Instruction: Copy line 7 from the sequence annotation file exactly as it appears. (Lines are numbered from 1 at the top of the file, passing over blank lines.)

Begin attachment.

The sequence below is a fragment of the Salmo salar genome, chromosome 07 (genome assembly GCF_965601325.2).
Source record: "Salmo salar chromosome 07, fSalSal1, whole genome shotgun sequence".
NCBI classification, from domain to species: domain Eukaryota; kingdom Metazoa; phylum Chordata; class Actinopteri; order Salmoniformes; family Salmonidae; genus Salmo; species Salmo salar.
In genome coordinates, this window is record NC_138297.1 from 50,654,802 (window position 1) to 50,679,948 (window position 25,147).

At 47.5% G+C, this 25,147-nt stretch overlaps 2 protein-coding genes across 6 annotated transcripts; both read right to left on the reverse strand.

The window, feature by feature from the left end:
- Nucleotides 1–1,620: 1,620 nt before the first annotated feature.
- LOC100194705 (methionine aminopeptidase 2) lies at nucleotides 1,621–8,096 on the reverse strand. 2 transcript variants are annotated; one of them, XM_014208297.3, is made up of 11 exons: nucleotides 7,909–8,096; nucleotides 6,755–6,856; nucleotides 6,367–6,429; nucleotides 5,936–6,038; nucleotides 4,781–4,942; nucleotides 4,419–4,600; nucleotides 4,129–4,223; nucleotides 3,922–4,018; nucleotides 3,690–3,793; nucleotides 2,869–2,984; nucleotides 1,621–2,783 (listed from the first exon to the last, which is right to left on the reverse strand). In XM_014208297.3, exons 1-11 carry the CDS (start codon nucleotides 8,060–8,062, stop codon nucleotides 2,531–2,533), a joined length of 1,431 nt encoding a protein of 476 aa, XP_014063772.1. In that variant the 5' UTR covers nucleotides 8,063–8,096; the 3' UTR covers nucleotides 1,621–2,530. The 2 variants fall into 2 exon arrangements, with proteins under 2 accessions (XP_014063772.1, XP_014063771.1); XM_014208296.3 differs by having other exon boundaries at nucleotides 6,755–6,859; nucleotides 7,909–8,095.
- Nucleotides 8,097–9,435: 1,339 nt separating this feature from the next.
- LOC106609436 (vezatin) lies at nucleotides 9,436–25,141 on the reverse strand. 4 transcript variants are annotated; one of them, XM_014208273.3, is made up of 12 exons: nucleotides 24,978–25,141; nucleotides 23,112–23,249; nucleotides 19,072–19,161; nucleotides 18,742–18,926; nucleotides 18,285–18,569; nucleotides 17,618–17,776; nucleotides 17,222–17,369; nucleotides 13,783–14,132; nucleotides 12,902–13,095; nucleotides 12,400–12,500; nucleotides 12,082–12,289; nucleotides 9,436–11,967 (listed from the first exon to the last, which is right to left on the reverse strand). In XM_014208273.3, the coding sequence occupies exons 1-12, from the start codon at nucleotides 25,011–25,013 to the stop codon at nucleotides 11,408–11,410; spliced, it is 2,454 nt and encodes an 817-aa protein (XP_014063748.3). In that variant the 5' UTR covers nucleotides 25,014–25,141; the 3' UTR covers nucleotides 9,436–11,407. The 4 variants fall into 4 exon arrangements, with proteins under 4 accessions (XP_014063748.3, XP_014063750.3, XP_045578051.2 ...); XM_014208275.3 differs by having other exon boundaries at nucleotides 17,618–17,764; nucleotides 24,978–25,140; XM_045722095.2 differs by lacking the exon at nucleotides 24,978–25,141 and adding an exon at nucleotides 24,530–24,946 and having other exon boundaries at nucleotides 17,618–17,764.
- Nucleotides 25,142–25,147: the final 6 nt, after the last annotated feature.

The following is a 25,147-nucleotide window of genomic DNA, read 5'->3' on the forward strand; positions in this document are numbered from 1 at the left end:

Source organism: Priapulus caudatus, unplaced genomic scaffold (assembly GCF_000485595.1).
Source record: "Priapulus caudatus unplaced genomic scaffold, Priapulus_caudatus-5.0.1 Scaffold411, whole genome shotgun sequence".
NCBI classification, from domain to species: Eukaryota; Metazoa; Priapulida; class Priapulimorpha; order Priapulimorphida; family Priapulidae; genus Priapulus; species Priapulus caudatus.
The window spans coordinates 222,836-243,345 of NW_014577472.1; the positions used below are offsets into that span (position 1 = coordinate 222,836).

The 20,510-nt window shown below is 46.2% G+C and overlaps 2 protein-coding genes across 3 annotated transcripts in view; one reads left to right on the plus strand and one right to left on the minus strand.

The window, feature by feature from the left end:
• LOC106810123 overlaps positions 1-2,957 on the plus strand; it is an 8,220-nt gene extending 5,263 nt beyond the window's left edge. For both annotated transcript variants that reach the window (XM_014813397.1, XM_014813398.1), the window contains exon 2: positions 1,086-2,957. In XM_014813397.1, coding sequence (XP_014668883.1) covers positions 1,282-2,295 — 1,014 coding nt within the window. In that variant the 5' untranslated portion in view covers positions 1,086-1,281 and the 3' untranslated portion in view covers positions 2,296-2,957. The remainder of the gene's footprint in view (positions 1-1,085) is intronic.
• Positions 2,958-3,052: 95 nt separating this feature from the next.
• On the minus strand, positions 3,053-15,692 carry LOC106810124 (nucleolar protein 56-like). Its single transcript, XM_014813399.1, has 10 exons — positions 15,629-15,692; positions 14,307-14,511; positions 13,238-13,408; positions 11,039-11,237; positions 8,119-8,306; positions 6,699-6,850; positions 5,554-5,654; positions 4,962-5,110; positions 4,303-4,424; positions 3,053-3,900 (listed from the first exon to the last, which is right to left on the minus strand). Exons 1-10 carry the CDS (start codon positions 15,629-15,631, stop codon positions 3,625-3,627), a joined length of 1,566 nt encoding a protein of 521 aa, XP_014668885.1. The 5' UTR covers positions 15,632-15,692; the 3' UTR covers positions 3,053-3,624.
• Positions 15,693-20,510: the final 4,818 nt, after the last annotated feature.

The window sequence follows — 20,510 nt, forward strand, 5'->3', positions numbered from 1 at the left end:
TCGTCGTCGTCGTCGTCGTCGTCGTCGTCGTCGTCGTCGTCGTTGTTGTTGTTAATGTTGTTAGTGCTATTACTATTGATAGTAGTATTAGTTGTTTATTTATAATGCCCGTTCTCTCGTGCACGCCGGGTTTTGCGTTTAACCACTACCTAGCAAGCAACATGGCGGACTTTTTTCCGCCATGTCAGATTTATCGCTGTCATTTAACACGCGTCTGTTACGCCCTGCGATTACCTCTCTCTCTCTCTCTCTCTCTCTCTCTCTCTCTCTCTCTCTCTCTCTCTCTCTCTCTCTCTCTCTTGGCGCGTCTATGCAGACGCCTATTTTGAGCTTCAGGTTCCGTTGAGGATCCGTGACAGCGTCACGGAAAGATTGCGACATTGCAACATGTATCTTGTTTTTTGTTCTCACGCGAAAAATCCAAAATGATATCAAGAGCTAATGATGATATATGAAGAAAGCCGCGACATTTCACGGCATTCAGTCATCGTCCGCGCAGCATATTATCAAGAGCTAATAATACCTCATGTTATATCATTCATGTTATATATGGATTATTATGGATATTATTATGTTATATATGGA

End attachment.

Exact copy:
- Nucleotides 1–1,620: 1,620 nt before the first annotated feature.